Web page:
Glasnevin Trust lashed over extra cost after burials
Glasnevin Trust has agreed to make its prices more transparent to consumers after an investigation by watchdogs.
It's the largest provider of funeral services in Ireland, operating five cemeteries and two crematoria in Dublin, as well as Glasnevin Cemetery Monument Works Ltd (GCMW) which creates and erects headstones.
The Competition and Consumer Protection Commission said it received a complaint in November 2011 in relation to "alleged anti-competitive practices by Glasnevin Trust".
The commission said that it was alleged that Glasnevin Trust, and its subsidiary GCMW, were engaging in "anti-competitive practices designed to put competing headstone providers at a competitive disadvantage".
After a detailed preliminary assessment, the commission identified a number of concerns and decided in March 2013 to open a formal investigation, it said yesterday.
"In the first instance, there appeared to be a lack of transparency for consumers in terms of the final cost of burial services," the commission said.
"For example, in situations where consumers chose to erect a headstone some months after a burial, as is often the case, they were sometimes surprised to discover that a separate foundation fee was also payable, in addition to the funeral director's costs and the cost of the burial plot and the headstone.
"It was also alleged that Glasnevin Trust was waiving, or reducing this foundation fee if the consumer opted to purchase the headstone from Glasnevin Trust's subsidiary company, GCMW, potentially putting other competing headstone providers at a competitive disadvantage," the commission said in a statement.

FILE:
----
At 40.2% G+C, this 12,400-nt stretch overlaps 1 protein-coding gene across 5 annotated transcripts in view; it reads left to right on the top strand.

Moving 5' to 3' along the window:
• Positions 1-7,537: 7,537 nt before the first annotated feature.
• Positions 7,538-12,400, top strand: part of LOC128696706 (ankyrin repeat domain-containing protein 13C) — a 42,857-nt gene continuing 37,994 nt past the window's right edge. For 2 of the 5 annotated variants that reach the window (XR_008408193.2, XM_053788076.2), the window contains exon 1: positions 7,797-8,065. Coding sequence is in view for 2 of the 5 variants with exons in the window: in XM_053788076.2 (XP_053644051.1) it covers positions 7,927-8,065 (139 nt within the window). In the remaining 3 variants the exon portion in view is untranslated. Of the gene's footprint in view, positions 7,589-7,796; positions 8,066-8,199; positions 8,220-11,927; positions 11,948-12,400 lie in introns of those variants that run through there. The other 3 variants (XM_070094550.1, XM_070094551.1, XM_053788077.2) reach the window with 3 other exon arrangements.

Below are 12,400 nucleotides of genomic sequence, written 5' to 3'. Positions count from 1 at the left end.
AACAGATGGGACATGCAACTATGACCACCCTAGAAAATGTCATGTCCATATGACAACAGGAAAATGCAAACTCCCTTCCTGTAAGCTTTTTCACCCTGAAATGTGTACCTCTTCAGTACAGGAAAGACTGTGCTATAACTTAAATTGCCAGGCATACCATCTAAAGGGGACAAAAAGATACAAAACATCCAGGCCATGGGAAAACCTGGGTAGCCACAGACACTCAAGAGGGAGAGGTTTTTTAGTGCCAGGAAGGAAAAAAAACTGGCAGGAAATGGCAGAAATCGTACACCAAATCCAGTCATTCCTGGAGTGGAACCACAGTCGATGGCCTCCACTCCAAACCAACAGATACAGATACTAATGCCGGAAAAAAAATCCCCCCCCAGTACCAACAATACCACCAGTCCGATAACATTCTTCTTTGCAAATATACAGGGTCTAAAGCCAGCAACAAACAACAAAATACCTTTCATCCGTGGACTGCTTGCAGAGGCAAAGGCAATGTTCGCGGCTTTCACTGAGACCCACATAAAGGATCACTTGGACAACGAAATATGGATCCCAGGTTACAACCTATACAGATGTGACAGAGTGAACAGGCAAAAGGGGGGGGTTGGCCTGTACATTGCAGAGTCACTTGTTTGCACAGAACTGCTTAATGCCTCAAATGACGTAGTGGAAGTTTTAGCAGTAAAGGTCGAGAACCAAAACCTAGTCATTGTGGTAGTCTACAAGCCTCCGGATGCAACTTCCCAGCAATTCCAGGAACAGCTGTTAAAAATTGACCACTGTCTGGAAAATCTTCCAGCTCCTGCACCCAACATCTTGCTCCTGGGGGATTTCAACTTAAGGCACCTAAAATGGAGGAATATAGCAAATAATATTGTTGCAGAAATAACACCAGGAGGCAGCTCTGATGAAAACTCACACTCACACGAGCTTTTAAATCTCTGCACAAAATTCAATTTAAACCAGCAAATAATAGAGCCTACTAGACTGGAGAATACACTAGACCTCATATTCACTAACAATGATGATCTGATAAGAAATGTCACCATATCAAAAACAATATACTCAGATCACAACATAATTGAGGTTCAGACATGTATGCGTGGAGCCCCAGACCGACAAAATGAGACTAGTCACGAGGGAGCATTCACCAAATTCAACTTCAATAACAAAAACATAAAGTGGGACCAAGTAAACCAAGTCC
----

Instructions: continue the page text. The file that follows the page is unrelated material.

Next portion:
It said it had secured agreement from Glasnevin Trust to put a number of remedial measures in place "in order to mitigate anti-competitive practices and ensure increased transparency".
Meanwhile, in a statement Glasnevin Trust said it co-operated fully with the Competition and Consumer Protection Commission to ensure that "transparency, equality and industry best practice pertain to all of its relationships".
It said it welcomed the commission's recommendations, as they set best practice for the funeral industry.
The trust said that it was happy to implement the recommendations and "looks forward to their implementation at other cemeteries across the country".
In relation to specific points raised in the commission's statement, the trust said it wanted to make a number of observations.
"Glasnevin Trust's policy of charging separate foundation fees for graves is in line with industry practice and it is happy to implement the commission's recommendation to ensure this is highlighted to the public, as well as providing a degree of flexibility as to when these costs need to be paid.
"Funeral directors are now required to confirm to Glasnevin Trust that they have informed their clients that there is a separate cost for grave foundations.
"Glasnevin Trust's policy has been to ensure that all headstone providers comply with the Monumental by-laws pertaining to each of its cemeteries," it said.
Such by-laws have always been applied fairly and in a non-discriminatory manner, and the trust has assured the commission that it will continue to do so, the statement said.
"The commission requested that Glasnevin Trust would, in future, allow all headstone providers to advertise in the trust's promotional material, should they wish, and the trust is happy to facilitate this recommendation," it added.